Equifax Breach Exposes Personal Information of 44% of U.S. Consumers

Megan Sawle
September 13, 2017 by
Megan Sawle

Last week, Equifax announced a data breach impacting 143 million U.S. consumers. According to the company’s release, information accessed includes names, Social Security numbers, birth dates, addresses and some driver’s license numbers. Credit card numbers for over 200,000 Americans, as well as “dispute documents” with personal identifying information for 182,000 additional U.S. consumers, were also accessed.

See how it happened: Inside Equifax's massive breach: Demo of the exploit

This marks the second Equifax hack of 2017, following an incident earlier this year when the company compromised W-2 tax data from Equifax subsidiary, TALX.

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Hackers Exploited Application Vulnerabilities to Gain Access

Equifax reports hackers gained access to data files by exploiting “a U.S. website application vulnerability.” Baird Equity Research specifically points to a vulnerability in an open-source software package called Apache Struts.

The Apache Struts framework is used by at least 65% of Fortune 100 companies. The framework has known vulnerabilities, two of which were discovered in 2017. It is still unknown at this time what Struts vulnerability was targeted in the attacks.

A Delayed Response

Equifax has taken significant criticism for its response to the breach. Critics report the hack took too long to detect (2.5 months) and too long to report to those affected (over a month). Security experts suggest Equifax may have prevented the attack with better audits of its web application security.

New Equifax Phishing Template from SecurityIQ

In response to the breach, InfoSec Institute just released a new Equifax phishing template on its SecurityIQ platform. This new tool will prepare your workforce for phishing attacks trying to capitalize on the recent Equifax breach. The new template uses drive-by and data-entry attack methods to trick enrolled learners into entering credentials into a simulated Equifax consumer protection site.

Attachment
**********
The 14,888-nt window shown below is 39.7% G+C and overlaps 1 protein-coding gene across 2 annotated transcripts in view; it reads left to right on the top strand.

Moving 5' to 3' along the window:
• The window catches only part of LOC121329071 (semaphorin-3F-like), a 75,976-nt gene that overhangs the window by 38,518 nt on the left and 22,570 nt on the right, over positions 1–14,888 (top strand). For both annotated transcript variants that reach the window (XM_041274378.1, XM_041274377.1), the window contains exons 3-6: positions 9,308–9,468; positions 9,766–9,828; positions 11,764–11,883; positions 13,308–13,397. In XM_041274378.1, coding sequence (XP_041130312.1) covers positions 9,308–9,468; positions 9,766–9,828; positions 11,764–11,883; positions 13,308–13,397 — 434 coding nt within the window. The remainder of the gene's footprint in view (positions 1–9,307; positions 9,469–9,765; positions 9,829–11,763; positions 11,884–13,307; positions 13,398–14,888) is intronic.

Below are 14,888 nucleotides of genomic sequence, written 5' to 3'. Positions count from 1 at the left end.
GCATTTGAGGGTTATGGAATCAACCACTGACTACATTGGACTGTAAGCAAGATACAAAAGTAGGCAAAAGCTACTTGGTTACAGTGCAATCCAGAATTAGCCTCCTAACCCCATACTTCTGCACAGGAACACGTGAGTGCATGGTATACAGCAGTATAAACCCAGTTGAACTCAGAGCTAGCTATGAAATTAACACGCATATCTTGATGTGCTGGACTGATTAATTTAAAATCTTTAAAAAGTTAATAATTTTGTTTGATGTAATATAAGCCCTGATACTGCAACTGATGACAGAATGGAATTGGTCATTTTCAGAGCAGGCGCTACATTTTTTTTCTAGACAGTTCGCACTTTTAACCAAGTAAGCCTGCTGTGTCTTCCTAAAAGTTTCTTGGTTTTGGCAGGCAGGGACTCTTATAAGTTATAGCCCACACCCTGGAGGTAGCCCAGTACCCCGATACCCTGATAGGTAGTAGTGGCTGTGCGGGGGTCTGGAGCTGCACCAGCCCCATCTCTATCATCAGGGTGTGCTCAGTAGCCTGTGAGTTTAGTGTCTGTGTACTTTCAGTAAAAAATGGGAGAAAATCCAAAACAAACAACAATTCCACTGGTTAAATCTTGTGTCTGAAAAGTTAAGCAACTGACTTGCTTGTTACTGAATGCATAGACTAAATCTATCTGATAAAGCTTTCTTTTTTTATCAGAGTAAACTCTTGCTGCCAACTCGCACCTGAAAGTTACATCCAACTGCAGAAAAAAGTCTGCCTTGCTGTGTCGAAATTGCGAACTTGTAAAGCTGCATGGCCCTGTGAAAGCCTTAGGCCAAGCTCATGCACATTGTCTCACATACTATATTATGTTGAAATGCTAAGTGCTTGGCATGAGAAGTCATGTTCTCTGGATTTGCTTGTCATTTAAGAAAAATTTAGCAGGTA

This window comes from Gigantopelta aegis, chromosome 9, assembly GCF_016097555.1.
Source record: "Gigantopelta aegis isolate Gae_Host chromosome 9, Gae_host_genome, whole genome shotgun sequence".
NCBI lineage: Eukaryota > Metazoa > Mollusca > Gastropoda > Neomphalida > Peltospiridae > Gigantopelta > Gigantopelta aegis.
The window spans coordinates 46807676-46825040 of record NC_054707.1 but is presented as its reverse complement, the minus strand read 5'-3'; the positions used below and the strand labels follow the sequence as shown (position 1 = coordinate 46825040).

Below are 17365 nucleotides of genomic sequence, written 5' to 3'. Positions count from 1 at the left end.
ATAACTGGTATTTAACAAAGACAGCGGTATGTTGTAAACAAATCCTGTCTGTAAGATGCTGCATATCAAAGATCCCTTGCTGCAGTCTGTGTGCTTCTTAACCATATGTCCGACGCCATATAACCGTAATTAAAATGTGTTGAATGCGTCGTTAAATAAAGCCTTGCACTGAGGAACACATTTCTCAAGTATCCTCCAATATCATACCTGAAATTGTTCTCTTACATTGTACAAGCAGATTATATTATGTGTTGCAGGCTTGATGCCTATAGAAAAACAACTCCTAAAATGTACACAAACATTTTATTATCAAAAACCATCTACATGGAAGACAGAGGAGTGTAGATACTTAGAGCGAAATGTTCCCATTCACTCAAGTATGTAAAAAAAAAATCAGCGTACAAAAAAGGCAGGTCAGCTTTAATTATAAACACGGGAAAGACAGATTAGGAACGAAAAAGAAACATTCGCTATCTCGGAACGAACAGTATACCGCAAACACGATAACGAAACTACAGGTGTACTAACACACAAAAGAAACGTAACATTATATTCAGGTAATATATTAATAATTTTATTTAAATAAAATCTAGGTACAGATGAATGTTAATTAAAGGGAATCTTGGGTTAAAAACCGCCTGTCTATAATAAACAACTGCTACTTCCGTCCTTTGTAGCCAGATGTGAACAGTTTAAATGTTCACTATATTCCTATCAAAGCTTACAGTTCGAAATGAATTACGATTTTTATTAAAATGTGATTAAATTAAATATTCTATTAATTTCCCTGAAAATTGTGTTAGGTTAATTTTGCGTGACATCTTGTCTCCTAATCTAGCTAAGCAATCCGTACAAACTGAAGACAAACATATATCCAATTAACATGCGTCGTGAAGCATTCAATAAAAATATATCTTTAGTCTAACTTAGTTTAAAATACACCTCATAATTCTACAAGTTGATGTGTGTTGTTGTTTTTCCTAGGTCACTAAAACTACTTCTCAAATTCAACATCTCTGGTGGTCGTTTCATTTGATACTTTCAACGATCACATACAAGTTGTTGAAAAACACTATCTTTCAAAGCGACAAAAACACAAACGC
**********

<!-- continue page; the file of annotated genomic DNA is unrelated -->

Three Key Lessons from the Equifax Incident

Regardless of why or how the Equifax breach occurred, much can be learned from this unprecedented incident. Here are three key lessons from the Equifax incident:

  1. Information security demands a multilayered approach. Hackers have access to an incredible (and growing) resource bank to execute their attacks. It’s essential your information security strategy includes multiple layers for threat prevention and detection. InfoSec Institute has a variety of training programs available to ensure your security team is armed with the information they need to prevent — and detect — security threats.
  2. Information security is ever evolving. Security experts work hard to expose vulnerabilities in web applications to help organizations identify risks and apply critical security patches. However, hackers also have access to this information, so timely updates are essential. Staying involved in groups like OWASP can help you identify vulnerabilities in existing applications and apply secure coding practices to internally developed applications. InfoSec Institute’s OWASP modules for developers can also help your team stay current on the latest threats.
  3. Information security extends beyond the IT department. Although phishing was not likely used in the Equifax attack, it continues to be a growing threat for businesses around the world. SecurityIQ’s phishing simulator, PhishSim, allows you to provide phishing training to your workforce using timely, realistic phishing templates. Our AwareEd program goes a step further to deliver several modules on data protection for additional learning and reinforcement.

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Megan Sawle
Megan Sawle

Megan Sawle is a communications and research professional with 10 years of experience in cybersecurity, bioscience and higher education. Megan leads Infosec’s research strategy, leveraging study findings to mature its cybersecurity education offerings and build awareness of cybersecurity diversity and skill shortage challenges. Since joining the team, she’s directed research projects on a wide variety of cybersecurity topics ranging from dark web marketplaces and phishing kits to the Workforce Framework for Cybersecurity (NICE Framework) and the importance of soft skills in cybersecurity roles. Megan is a University of Wisconsin-Stout graduate, an avid equestrian and (very) amateur mycologist.